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Thursday, 19 October, 2000, 18:54 GMT 19:54 UK
Afghanistan 'threat' to central Asia
Opium field
Afghanistan is said to produce 75% of the world's opium
Afghanistan has been accused of being the main source of instability in Central Asia by experts attending an international conference on drugs and security in the region.

Speaking at the meeting, which is being held in Uzbekistan, the United Nations Under-Secretary General, Pino Arlacchi, said Afghanistan produced 75% of the world's opium.

Map of central Asia
He said the trafficking of narcotics and associated criminal activity posed a corrosive challenge to the governments of the region.

More than 60 countries and 40 international bodies are at the gathering which has been organised by the UN and the Organisation for Security and Co-operation in Europe (OSCE).

Regional difficulties

Mr Arlacchi - who is also the executive director of the UN's drug control agency - blamed Afghanistan for the mounting instability in central Asia.

"The spread of drugs from Afghanistan and other types of criminal and terrorist actions... give rise to great difficulties for the region", he said.

Mr Arlacchi called on the regional governments to help fight drug smuggling, particularly Uzbekistan, Tajikistan and Turkmenistan, which share a border with Afghanistan.


The spread of drugs from Afghanistan and other types of criminal and terrorist actions... give rise to great difficulties for the region

Pino Arlacchi, UN Under-Secretary General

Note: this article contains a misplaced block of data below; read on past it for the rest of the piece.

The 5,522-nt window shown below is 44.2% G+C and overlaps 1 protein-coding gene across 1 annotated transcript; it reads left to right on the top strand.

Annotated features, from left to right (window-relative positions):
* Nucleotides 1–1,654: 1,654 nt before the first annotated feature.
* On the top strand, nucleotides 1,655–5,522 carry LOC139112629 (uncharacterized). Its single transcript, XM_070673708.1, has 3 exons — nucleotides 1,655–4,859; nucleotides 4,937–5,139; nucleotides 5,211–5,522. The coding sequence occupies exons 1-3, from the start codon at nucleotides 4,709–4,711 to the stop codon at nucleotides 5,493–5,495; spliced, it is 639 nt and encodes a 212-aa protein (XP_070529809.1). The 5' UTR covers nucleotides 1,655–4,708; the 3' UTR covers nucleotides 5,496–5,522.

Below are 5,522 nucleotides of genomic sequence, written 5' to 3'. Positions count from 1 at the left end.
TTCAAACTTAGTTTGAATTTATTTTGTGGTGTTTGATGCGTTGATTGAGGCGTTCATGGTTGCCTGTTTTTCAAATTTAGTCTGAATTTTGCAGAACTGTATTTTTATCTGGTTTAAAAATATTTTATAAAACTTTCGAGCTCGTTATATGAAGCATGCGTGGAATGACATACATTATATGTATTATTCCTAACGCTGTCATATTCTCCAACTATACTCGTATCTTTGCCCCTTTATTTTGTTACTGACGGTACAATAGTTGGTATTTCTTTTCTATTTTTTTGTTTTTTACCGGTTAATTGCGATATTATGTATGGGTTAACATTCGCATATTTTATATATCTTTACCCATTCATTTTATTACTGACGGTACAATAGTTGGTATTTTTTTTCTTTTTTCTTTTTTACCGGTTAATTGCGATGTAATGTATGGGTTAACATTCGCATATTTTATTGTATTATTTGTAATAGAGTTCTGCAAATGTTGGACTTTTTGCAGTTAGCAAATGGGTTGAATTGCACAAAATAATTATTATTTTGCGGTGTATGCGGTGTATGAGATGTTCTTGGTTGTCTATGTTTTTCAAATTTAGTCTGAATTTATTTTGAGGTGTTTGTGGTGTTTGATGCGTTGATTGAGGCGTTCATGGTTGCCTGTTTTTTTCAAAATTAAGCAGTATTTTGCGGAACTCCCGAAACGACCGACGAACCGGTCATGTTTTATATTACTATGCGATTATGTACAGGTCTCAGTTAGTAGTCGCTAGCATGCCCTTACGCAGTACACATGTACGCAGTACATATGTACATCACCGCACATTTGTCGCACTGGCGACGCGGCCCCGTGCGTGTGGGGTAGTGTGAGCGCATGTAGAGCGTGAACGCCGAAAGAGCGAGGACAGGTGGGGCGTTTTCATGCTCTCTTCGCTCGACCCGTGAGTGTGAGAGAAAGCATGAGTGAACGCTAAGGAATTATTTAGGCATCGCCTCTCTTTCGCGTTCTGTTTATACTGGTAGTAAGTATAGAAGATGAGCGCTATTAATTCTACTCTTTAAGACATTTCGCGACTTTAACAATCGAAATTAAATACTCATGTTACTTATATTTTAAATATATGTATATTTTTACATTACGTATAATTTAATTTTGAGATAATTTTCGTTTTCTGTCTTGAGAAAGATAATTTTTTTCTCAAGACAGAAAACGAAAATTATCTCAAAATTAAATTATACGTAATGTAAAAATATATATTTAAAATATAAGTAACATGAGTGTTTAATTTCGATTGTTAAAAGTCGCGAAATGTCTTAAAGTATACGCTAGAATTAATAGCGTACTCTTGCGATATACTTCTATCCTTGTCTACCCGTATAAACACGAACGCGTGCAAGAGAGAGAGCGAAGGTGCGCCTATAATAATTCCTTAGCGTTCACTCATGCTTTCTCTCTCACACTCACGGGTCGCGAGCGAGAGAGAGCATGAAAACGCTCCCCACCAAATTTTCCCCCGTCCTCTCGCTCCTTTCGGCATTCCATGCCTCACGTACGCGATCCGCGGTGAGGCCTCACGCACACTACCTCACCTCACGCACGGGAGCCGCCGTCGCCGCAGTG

He also said that it was the international community's duty to support the measures.

The region's leaders have long warned that Afghanistan is a source of instability and have made numerous appeals for the international community to take action.

The foreign minister of Kazakhstan, Erlan Idrisov, said Afghan-trained militias were carrying out armed incursions to protect drug-trafficking routes and spread Islamic extremism through central Asia.

International help

Earlier this year, the UN threatened further sanctions against the ruling Taleban for, among other things, the continued production of opium.

In July, the Taleban leader, Mullah Omar, issued an edict banning the cultivation of poppies.

But a UN report published in September suggests that Afghanistan is still the biggest opium-producer in the world.

The Taleban argue that Afghanistan is one of the poorest countries in the world and farmers need international assistance to switch to other crops.

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See also:

01 Oct 00 | South Asia
West funds anti-opium fungus
22 Sep 00 | South Asia
Taleban poppy plea
09 Aug 00 | South Asia
Afghan poppy ban spurs prices
28 Jul 00 | South Asia
Taleban bans poppy farming
14 Jun 00 | South Asia
The Taleban's drug dividend
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